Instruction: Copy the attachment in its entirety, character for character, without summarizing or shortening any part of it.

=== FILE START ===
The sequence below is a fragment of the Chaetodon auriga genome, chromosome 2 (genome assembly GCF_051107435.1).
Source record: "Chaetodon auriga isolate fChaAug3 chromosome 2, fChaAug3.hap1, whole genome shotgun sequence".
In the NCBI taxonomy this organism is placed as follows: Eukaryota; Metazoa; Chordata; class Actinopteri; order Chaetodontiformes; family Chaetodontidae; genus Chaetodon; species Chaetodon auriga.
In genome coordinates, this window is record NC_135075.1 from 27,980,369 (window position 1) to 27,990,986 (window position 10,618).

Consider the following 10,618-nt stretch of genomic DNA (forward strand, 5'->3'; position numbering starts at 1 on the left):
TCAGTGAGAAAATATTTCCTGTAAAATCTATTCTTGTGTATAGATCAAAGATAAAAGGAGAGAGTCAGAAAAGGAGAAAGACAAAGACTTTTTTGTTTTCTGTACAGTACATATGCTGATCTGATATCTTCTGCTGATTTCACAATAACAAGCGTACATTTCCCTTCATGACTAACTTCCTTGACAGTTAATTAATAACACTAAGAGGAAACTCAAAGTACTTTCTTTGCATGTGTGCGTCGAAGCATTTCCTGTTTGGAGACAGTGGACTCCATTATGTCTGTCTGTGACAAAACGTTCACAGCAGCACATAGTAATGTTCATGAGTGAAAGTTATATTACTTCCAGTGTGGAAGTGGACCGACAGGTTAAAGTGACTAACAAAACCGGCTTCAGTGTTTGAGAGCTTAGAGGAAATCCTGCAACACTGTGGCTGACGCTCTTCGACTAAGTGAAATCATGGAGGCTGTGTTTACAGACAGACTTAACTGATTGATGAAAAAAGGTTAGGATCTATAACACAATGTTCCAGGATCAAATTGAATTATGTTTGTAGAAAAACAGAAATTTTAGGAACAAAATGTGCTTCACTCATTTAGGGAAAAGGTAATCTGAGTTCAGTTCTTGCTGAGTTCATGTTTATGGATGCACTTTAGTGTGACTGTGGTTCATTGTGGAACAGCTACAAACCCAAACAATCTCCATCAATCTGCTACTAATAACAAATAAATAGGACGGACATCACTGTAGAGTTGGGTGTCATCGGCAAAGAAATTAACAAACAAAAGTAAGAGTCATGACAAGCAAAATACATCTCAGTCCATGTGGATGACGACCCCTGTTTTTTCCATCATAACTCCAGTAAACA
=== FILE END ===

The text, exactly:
The sequence below is a fragment of the Chaetodon auriga genome, chromosome 2 (genome assembly GCF_051107435.1).
Source record: "Chaetodon auriga isolate fChaAug3 chromosome 2, fChaAug3.hap1, whole genome shotgun sequence".
In the NCBI taxonomy this organism is placed as follows: Eukaryota; Metazoa; Chordata; class Actinopteri; order Chaetodontiformes; family Chaetodontidae; genus Chaetodon; species Chaetodon auriga.
In genome coordinates, this window is record NC_135075.1 from 27,980,369 (window position 1) to 27,990,986 (window position 10,618).

Consider the following 10,618-nt stretch of genomic DNA (forward strand, 5'->3'; position numbering starts at 1 on the left):
TCAGTGAGAAAATATTTCCTGTAAAATCTATTCTTGTGTATAGATCAAAGATAAAAGGAGAGAGTCAGAAAAGGAGAAAGACAAAGACTTTTTTGTTTTCTGTACAGTACATATGCTGATCTGATATCTTCTGCTGATTTCACAATAACAAGCGTACATTTCCCTTCATGACTAACTTCCTTGACAGTTAATTAATAACACTAAGAGGAAACTCAAAGTACTTTCTTTGCATGTGTGCGTCGAAGCATTTCCTGTTTGGAGACAGTGGACTCCATTATGTCTGTCTGTGACAAAACGTTCACAGCAGCACATAGTAATGTTCATGAGTGAAAGTTATATTACTTCCAGTGTGGAAGTGGACCGACAGGTTAAAGTGACTAACAAAACCGGCTTCAGTGTTTGAGAGCTTAGAGGAAATCCTGCAACACTGTGGCTGACGCTCTTCGACTAAGTGAAATCATGGAGGCTGTGTTTACAGACAGACTTAACTGATTGATGAAAAAAGGTTAGGATCTATAACACAATGTTCCAGGATCAAATTGAATTATGTTTGTAGAAAAACAGAAATTTTAGGAACAAAATGTGCTTCACTCATTTAGGGAAAAGGTAATCTGAGTTCAGTTCTTGCTGAGTTCATGTTTATGGATGCACTTTAGTGTGACTGTGGTTCATTGTGGAACAGCTACAAACCCAAACAATCTCCATCAATCTGCTACTAATAACAAATAAATAGGACGGACATCACTGTAGAGTTGGGTGTCATCGGCAAAGAAATTAACAAACAAAAGTAAGAGTCATGACAAGCAAAATACATCTCAGTCCATGTGGATGACGACCCCTGTTTTTTCCATCATAACTCCAGTAAACA